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2,834 Possible Causes for Discoloration of the Lower Extremity, Gangrene, Heavy Tobacco Use

  • Thromboangiitis Obliterans

    extremities.[] Human disease Buerger's disease Presenile gangrene Presenile gangrene (disorder) Thromboangiitis obliterans (disorder) Thromboangiitis obliterans NOS (disorder) Thromboangiitis[] We describe a 56-year-old patient with progressive cognitive decline in the context of heavy tobacco use and migraine, and imaging evidence of an occlusive terminal cerebral[]

  • Thrombosis

    Patients with venous thrombosis may have variable discoloration of the lower extremity.[] Examinations after death have shown that thrombosis exists for some distance around the gangrenous mass.[] […] aortic atheroscloeric plaques – small pieces of atheromatous material break off and cause small artery occlusions à strokes, acute renal failure, “blue toe syndrome,” ulcers/gangrene[]

    Missing: Heavy Tobacco Use
  • Lumbar Sympathectomy

    Two of the patients had actual gangrene of one or more toes. In 1 of these the pain was relieved and the temperature of the skin raised 10 C. (18 F.).[] The association of Buerger's disease with tobacco use, particularly cigarette smoking, cannot be overemphasised.[] OBJECTIVE: Livedo reticularis (LR) is a reticulated discoloration of the skin, particularly on lower extremities. Few treatment options are reported.[]

  • Raynaud's Disease

    […] of the toes Gangrene of the fingertips Extreme constriction of blood vessels (peripheral) Tissue hypoxia Skin, muscle, and tissue atrophy Ulceration Ischemic gangrene Raynaud[] An examination revealed venous changes, chronic ulceration, and digit discoloration in upper and lower extremities.[] These sores may progress to gangrene. In rare cases, gangrene may lead to finger amputation.[]

    Missing: Heavy Tobacco Use
  • Phlegmasia Cerulea Dolens

    OBJECTIVE: Phlegmasia cerulea dolens (PCD) and venous gangrene are limb and life-threatening conditions of iliofemoral acute deep vein thrombosis (DVT).[] The patient returned to the Emergency Department a week later for worsening pain and bluish discoloration of her bilateral lower extremities.[] After five days of therapeutic heparin, the patient's clinical response was inadequate due to progressive pain and discoloration of bilateral lower extremities; therefore,[]

    Missing: Heavy Tobacco Use
  • Raynaud Phenomenon

    In addition to pain and functional impairment, Raynaud phenomenon can produce tissue ischaemia resulting in digital ulceration and gangrene.[] Heavy cigarette smoking can cause symptomatic vasospasm; obtaining a careful tobacco use history is important for all patients.[] Although cold agglutinins or cryoglobulins may lead to severe acral gangrene the finding of relevant titers is rare.[]

    Missing: Discoloration of the Lower Extremity
  • Carotid Stenosis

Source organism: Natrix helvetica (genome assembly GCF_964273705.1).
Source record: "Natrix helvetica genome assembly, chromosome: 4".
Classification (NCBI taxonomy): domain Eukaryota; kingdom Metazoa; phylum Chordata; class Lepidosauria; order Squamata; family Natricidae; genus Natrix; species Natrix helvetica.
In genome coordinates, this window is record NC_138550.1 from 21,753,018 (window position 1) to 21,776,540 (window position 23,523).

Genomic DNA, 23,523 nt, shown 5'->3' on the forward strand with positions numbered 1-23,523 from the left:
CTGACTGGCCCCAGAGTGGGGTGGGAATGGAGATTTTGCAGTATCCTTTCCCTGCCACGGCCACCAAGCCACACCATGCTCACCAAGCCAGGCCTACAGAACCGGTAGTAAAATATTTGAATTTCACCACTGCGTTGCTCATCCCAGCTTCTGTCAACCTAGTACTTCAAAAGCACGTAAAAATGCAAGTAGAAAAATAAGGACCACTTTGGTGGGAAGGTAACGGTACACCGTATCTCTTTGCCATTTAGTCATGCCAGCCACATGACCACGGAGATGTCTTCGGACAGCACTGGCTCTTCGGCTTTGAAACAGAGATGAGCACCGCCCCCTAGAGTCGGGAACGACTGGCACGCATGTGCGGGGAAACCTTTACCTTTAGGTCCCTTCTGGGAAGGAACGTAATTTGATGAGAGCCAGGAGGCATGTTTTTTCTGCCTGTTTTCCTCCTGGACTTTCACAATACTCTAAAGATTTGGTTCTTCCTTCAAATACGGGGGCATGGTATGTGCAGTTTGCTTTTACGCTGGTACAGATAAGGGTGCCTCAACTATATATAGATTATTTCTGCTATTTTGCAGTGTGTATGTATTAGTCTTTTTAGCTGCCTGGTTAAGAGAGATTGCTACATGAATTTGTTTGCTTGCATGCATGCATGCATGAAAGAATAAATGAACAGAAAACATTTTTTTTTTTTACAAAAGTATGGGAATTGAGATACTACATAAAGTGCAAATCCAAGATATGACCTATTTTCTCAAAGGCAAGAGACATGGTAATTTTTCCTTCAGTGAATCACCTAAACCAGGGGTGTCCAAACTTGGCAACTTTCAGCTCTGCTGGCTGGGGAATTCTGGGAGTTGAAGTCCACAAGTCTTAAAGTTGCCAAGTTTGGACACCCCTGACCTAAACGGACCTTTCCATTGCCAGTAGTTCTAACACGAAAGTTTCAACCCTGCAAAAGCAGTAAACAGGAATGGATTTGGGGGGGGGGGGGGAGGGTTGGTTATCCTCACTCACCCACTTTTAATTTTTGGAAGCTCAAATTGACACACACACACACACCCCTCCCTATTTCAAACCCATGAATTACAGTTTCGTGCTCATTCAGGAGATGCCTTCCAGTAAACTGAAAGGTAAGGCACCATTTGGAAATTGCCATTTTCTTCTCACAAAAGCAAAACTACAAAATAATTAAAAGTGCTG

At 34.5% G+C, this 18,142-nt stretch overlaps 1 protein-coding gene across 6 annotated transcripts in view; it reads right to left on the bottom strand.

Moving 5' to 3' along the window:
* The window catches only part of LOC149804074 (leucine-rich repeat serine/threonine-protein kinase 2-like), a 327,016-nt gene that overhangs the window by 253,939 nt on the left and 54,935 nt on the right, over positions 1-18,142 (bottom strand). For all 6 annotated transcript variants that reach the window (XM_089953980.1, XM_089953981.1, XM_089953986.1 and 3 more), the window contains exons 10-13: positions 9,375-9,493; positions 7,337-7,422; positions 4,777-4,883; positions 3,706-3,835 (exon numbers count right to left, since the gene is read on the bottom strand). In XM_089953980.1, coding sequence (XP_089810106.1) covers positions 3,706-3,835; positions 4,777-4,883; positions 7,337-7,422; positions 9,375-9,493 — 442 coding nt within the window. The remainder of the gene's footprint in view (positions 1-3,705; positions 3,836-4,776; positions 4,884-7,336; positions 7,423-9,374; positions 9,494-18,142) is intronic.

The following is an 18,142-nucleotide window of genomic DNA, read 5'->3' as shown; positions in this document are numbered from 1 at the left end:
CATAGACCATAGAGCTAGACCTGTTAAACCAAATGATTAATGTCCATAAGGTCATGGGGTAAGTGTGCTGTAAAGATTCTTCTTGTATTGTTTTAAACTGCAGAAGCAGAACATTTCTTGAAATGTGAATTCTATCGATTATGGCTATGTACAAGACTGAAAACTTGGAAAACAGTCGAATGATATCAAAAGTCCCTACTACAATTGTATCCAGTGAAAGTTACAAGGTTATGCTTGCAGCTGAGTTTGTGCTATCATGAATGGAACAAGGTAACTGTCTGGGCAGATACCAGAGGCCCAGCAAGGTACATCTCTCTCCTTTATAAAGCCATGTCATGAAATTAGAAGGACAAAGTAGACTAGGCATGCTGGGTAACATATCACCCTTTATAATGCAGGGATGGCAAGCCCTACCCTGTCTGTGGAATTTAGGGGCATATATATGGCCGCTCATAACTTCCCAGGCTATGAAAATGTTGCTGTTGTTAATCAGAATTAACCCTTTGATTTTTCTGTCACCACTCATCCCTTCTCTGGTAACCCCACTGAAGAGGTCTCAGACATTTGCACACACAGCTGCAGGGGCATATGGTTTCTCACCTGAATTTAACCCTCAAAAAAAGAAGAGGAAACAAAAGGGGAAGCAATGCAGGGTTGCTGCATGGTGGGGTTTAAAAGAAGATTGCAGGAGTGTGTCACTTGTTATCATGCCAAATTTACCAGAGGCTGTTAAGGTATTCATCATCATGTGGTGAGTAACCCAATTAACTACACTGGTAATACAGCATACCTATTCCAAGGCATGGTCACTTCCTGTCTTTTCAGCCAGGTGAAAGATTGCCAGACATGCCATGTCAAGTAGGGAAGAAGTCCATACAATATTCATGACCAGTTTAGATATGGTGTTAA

, brain) 434.1 choroidal (anterior) 433.8 communicating posterior 433.8 coronary (see also Infarct, myocardium) 410.9 extremity 444.22 hypophyseal 433.8 mesenteric (with gangrene[] […] coronary (see also Infarct, myocardium) 410.9 extremities 444.22 femoral 444.22 hepatic 444.89 hypophyseal 433.8 meningeal, anterior or posterior 433.8 mesenteric (with gangrene[]

    Missing: Discoloration of the Lower Extremity
  • Phlegmasia Alba Dolens

    & as early as possible to prevent further deterioration & complications like embolism, ischaemic necrosis, and gangrene.[] PCD is the term used to describe lower-extremity DVT that causes limb ischemia, and is characterized by severe swelling and blue discoloration of the extremity.[] The end stage is represented by venous gangrene and shock. Arterial pulses in the affected limb are weak or absent at this stage.[]

    Missing: Heavy Tobacco Use
  • Lower Extremity Arteriosclerosis

    Ulcers of the feet and legs Black discoloration of the toes or skin (gangrene) Claudication is the most common symptom of lower extremity arterial occlusive disease.[] Approximate Synonyms Atherosclerosis of left leg native artery with gangrene Gangrene of left lower limb due to atherosclerosis ICD-10-CM I70.262 is grouped within Diagnostic[] Ulcers of the feet and legs Black discoloration of the toes or skin (gangrene) Pain in the calves or thighs while walking is the most common symptom of lower extremity occlusive[]

    Missing: Heavy Tobacco Use
  • Venous Thrombosis

    […] of the lower extremity Blanched appearance of the leg because of edema (relatively rare) Potential complications of DVT include the following: As many as 40% of patients[] Although surgery may be required when venous gangrene of the intestine occurs, early diagnosis may allow successful conservative management with anticoagulation.[] In severe cases, phlegmasia cerulea dolens or gangrene may be observed.[]

    Missing: Heavy Tobacco Use

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